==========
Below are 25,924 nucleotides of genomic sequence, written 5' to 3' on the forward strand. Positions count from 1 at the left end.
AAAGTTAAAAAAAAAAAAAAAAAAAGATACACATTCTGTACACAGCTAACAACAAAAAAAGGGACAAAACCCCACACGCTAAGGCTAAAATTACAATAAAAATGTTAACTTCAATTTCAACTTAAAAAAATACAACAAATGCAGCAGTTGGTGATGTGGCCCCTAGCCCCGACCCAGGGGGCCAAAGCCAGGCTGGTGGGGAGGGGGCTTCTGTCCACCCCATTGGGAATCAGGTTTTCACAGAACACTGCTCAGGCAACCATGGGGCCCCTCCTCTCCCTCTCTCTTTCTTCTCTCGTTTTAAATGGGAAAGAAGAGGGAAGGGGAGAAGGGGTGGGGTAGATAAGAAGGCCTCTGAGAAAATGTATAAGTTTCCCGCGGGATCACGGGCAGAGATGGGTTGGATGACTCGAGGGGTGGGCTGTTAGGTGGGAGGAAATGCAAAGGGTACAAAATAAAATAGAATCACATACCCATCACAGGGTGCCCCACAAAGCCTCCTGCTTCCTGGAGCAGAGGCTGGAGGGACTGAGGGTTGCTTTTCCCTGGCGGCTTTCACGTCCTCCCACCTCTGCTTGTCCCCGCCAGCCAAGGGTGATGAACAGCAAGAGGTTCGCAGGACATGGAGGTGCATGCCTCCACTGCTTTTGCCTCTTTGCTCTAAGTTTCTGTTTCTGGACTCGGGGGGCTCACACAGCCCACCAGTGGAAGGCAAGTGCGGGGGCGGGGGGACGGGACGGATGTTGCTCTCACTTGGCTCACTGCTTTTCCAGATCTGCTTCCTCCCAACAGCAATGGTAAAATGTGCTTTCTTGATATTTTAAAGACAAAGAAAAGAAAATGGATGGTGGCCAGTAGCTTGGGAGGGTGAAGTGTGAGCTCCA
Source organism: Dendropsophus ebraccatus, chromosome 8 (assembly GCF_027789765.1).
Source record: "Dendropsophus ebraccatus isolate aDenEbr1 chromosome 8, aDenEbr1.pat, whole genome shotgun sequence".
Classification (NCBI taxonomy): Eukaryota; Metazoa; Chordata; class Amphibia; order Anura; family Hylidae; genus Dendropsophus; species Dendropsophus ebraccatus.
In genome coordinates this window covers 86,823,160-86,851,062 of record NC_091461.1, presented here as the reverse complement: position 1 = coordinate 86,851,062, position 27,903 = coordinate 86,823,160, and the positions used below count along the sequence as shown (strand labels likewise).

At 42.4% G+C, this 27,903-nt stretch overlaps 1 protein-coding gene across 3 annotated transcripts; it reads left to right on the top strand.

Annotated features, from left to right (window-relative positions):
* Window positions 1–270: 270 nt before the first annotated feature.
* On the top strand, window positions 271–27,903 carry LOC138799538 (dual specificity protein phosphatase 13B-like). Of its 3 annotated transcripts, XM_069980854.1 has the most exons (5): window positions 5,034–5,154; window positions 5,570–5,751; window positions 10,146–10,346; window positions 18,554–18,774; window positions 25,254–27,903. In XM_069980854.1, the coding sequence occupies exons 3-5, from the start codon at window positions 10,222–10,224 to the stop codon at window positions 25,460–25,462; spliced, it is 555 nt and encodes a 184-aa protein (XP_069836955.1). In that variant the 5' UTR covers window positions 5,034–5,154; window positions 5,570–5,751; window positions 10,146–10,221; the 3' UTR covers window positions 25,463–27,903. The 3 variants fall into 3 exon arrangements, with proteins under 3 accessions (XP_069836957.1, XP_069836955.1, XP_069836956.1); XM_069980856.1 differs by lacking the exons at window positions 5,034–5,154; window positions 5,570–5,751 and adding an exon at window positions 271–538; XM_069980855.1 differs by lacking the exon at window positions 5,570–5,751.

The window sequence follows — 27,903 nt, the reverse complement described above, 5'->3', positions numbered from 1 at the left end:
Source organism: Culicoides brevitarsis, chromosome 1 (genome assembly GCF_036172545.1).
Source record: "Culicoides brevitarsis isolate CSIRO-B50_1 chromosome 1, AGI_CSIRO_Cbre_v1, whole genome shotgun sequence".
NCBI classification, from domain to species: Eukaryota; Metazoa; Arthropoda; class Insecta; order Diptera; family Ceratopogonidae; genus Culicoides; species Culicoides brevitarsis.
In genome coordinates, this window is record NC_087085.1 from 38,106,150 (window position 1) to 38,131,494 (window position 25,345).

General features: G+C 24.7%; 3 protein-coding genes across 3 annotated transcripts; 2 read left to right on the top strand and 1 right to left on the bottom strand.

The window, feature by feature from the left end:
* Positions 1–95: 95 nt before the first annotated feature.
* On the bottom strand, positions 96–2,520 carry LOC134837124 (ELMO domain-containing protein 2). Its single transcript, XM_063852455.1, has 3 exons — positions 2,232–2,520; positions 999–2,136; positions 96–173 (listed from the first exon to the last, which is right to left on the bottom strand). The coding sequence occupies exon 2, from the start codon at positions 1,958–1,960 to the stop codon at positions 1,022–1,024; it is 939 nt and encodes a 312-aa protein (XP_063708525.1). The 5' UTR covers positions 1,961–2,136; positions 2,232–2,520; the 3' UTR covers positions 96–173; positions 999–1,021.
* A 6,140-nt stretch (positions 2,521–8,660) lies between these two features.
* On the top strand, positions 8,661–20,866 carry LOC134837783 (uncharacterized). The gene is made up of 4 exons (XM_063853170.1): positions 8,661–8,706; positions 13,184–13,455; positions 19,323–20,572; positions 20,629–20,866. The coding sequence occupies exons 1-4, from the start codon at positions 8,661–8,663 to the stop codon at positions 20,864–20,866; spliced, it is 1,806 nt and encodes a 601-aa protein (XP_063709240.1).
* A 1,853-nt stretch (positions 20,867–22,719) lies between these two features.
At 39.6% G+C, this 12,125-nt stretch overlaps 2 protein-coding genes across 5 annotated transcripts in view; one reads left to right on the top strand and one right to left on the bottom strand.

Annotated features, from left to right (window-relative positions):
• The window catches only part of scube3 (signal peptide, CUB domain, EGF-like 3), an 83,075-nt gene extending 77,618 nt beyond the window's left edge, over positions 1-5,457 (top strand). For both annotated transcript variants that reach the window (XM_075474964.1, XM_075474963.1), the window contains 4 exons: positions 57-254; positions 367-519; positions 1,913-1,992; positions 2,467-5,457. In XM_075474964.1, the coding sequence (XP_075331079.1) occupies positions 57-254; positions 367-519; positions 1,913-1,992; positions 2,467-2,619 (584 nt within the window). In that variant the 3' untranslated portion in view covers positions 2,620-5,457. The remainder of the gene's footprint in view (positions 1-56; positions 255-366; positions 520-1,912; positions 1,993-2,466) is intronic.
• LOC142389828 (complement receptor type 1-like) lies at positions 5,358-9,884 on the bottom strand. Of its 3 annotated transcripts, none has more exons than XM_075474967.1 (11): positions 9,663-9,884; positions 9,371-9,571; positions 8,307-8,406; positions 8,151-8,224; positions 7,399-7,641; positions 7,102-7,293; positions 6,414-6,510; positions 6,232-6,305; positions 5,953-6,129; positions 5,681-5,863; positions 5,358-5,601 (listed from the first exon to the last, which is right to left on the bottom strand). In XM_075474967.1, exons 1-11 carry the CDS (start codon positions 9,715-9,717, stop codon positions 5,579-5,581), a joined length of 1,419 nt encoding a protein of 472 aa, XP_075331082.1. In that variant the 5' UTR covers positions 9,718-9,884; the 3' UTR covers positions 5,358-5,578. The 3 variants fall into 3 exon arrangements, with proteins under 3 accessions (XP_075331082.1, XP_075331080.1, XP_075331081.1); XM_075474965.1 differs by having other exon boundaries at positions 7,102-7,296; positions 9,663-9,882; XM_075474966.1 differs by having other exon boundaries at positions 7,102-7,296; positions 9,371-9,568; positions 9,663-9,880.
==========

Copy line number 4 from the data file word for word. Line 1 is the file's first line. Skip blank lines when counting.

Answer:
Source record: "Dendropsophus ebraccatus isolate aDenEbr1 chromosome 8, aDenEbr1.pat, whole genome shotgun sequence".